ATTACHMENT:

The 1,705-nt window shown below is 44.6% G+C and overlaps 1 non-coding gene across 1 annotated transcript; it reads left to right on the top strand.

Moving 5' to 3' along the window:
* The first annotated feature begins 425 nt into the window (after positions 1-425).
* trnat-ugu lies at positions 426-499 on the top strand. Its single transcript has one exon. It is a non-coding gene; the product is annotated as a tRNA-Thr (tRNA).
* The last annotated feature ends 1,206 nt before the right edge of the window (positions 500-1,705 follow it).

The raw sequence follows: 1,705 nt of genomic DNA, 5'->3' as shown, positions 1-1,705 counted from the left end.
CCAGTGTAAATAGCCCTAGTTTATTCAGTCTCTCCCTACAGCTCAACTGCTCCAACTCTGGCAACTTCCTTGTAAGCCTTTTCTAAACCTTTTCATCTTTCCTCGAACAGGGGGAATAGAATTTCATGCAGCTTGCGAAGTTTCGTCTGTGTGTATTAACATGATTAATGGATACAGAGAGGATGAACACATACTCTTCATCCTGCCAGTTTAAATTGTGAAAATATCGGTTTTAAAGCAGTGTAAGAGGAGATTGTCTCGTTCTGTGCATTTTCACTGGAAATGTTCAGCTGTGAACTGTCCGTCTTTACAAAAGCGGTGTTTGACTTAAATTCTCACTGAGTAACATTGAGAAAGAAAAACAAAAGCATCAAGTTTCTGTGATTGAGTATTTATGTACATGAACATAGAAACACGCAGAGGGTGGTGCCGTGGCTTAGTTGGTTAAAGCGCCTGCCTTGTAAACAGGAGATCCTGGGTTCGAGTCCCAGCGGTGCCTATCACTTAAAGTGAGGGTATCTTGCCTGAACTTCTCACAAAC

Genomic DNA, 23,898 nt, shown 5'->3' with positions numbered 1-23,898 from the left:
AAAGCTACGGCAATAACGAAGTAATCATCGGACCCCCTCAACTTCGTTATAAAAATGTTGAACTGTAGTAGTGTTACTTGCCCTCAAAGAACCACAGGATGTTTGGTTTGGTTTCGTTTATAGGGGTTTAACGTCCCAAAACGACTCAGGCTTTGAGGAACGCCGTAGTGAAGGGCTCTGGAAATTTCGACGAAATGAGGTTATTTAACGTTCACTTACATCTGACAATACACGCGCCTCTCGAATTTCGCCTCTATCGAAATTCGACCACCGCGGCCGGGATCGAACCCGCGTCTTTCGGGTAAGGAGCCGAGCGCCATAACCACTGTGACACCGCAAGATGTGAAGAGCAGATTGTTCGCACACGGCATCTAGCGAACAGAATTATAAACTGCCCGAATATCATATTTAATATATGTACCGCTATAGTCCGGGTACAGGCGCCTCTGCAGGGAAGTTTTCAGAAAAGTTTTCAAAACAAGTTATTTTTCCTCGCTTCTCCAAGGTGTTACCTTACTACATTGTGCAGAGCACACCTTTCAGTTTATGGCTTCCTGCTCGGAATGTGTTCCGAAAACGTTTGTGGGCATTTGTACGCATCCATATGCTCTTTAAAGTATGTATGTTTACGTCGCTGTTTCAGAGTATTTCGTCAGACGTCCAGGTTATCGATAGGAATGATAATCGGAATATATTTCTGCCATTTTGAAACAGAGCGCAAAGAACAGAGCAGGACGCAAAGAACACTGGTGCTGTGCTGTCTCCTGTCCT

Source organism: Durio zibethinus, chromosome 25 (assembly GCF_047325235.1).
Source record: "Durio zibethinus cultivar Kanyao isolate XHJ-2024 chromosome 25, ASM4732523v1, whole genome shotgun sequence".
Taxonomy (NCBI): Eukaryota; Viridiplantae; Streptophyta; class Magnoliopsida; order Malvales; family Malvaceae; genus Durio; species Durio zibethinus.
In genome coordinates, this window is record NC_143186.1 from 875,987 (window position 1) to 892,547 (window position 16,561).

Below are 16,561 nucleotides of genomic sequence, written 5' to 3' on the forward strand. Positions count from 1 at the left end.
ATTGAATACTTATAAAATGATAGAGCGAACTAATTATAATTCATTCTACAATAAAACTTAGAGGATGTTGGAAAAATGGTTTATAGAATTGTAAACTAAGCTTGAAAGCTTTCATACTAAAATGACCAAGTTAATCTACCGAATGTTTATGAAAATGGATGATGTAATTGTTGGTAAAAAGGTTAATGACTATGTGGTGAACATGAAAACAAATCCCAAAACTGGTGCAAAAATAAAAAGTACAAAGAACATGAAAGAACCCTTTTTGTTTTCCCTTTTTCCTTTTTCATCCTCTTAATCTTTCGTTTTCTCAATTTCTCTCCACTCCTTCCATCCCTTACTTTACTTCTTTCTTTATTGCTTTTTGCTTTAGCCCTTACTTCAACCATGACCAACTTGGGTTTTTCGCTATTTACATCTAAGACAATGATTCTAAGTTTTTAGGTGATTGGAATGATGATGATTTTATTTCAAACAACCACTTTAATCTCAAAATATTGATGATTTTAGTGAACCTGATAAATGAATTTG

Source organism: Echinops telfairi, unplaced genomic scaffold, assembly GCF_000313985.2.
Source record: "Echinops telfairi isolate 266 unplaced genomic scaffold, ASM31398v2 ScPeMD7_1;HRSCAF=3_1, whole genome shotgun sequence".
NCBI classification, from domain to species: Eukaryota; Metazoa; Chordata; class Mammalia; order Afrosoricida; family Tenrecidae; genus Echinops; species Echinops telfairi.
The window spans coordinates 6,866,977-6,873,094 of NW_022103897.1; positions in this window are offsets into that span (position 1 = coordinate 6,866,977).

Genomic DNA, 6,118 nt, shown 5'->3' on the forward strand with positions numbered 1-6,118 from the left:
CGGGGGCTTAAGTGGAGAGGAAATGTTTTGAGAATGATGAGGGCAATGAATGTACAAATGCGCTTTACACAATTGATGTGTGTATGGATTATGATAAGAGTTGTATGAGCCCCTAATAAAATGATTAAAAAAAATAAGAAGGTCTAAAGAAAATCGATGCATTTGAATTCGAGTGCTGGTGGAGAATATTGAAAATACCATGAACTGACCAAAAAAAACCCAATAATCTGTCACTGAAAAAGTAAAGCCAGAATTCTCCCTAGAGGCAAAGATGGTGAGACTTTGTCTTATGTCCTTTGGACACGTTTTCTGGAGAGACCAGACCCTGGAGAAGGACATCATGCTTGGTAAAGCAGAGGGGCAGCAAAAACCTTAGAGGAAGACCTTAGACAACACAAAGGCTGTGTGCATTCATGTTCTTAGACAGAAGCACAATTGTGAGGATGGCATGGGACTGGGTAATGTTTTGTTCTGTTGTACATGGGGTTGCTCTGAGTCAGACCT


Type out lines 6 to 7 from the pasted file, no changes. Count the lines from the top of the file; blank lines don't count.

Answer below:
The raw sequence follows: 1,705 nt of genomic DNA, 5'->3' as shown, positions 1-1,705 counted from the left end.
CCAGTGTAAATAGCCCTAGTTTATTCAGTCTCTCCCTACAGCTCAACTGCTCCAACTCTGGCAACTTCCTTGTAAGCCTTTTCTAAACCTTTTCATCTTTCCTCGAACAGGGGGAATAGAATTTCATGCAGCTTGCGAAGTTTCGTCTGTGTGTATTAACATGATTAATGGATACAGAGAGGATGAACACATACTCTTCATCCTGCCAGTTTAAATTGTGAAAATATCGGTTTTAAAGCAGTGTAAGAGGAGATTGTCTCGTTCTGTGCATTTTCACTGGAAATGTTCAGCTGTGAACTGTCCGTCTTTACAAAAGCGGTGTTTGACTTAAATTCTCACTGAGTAACATTGAGAAAGAAAAACAAAAGCATCAAGTTTCTGTGATTGAGTATTTATGTACATGAACATAGAAACACGCAGAGGGTGGTGCCGTGGCTTAGTTGGTTAAAGCGCCTGCCTTGTAAACAGGAGATCCTGGGTTCGAGTCCCAGCGGTGCCTATCACTTAAAGTGAGGGTATCTTGCCTGAACTTCTCACAAAC